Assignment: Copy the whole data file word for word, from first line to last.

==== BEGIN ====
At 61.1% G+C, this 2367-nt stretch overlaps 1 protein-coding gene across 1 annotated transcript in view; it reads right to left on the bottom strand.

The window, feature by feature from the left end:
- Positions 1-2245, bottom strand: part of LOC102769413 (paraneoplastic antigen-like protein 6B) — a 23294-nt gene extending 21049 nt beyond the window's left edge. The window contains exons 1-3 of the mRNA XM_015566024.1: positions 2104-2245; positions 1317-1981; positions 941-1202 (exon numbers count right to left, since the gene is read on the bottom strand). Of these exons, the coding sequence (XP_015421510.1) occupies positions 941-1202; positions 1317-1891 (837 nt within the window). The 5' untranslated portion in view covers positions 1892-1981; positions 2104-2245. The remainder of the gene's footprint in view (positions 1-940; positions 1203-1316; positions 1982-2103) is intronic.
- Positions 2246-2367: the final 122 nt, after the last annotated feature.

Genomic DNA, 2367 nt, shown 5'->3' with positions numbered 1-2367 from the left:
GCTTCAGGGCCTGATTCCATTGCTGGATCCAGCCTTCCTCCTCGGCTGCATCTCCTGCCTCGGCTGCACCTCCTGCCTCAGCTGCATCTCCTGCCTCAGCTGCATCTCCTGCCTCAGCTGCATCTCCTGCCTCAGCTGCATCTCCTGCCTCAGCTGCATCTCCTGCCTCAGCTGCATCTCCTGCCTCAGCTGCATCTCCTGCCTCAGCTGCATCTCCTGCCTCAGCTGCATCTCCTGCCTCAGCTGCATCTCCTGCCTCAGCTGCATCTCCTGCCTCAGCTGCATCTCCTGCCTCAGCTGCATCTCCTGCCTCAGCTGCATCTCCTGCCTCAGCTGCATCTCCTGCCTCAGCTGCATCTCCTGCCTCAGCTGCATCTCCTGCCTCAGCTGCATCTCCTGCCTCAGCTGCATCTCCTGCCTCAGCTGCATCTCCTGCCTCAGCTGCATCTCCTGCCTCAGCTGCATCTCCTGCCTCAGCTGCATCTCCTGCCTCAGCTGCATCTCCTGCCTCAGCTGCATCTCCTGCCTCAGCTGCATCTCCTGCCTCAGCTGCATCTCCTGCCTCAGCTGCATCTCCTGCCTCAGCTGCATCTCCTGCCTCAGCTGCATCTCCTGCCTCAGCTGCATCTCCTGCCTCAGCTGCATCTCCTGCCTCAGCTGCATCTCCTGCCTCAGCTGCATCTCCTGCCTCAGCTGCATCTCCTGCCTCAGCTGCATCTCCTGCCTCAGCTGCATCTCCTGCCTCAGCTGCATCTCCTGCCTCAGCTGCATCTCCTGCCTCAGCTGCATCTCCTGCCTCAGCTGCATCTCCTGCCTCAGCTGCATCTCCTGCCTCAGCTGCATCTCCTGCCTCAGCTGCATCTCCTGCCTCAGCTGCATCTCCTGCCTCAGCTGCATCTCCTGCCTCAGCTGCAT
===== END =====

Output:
At 61.1% G+C, this 2367-nt stretch overlaps 1 protein-coding gene across 1 annotated transcript in view; it reads right to left on the bottom strand.

The window, feature by feature from the left end:
- Positions 1-2245, bottom strand: part of LOC102769413 (paraneoplastic antigen-like protein 6B) — a 23294-nt gene extending 21049 nt beyond the window's left edge. The window contains exons 1-3 of the mRNA XM_015566024.1: positions 2104-2245; positions 1317-1981; positions 941-1202 (exon numbers count right to left, since the gene is read on the bottom strand). Of these exons, the coding sequence (XP_015421510.1) occupies positions 941-1202; positions 1317-1891 (837 nt within the window). The 5' untranslated portion in view covers positions 1892-1981; positions 2104-2245. The remainder of the gene's footprint in view (positions 1-940; positions 1203-1316; positions 1982-2103) is intronic.
- Positions 2246-2367: the final 122 nt, after the last annotated feature.

Genomic DNA, 2367 nt, shown 5'->3' with positions numbered 1-2367 from the left:
GCTTCAGGGCCTGATTCCATTGCTGGATCCAGCCTTCCTCCTCGGCTGCATCTCCTGCCTCGGCTGCACCTCCTGCCTCAGCTGCATCTCCTGCCTCAGCTGCATCTCCTGCCTCAGCTGCATCTCCTGCCTCAGCTGCATCTCCTGCCTCAGCTGCATCTCCTGCCTCAGCTGCATCTCCTGCCTCAGCTGCATCTCCTGCCTCAGCTGCATCTCCTGCCTCAGCTGCATCTCCTGCCTCAGCTGCATCTCCTGCCTCAGCTGCATCTCCTGCCTCAGCTGCATCTCCTGCCTCAGCTGCATCTCCTGCCTCAGCTGCATCTCCTGCCTCAGCTGCATCTCCTGCCTCAGCTGCATCTCCTGCCTCAGCTGCATCTCCTGCCTCAGCTGCATCTCCTGCCTCAGCTGCATCTCCTGCCTCAGCTGCATCTCCTGCCTCAGCTGCATCTCCTGCCTCAGCTGCATCTCCTGCCTCAGCTGCATCTCCTGCCTCAGCTGCATCTCCTGCCTCAGCTGCATCTCCTGCCTCAGCTGCATCTCCTGCCTCAGCTGCATCTCCTGCCTCAGCTGCATCTCCTGCCTCAGCTGCATCTCCTGCCTCAGCTGCATCTCCTGCCTCAGCTGCATCTCCTGCCTCAGCTGCATCTCCTGCCTCAGCTGCATCTCCTGCCTCAGCTGCATCTCCTGCCTCAGCTGCATCTCCTGCCTCAGCTGCATCTCCTGCCTCAGCTGCATCTCCTGCCTCAGCTGCATCTCCTGCCTCAGCTGCATCTCCTGCCTCAGCTGCATCTCCTGCCTCAGCTGCATCTCCTGCCTCAGCTGCATCTCCTGCCTCAGCTGCATCTCCTGCCTCAGCTGCATCTCCTGCCTCAGCTGCATCTCCTGCCTCAGCTGCATCTCCTGCCTCAGCTGCAT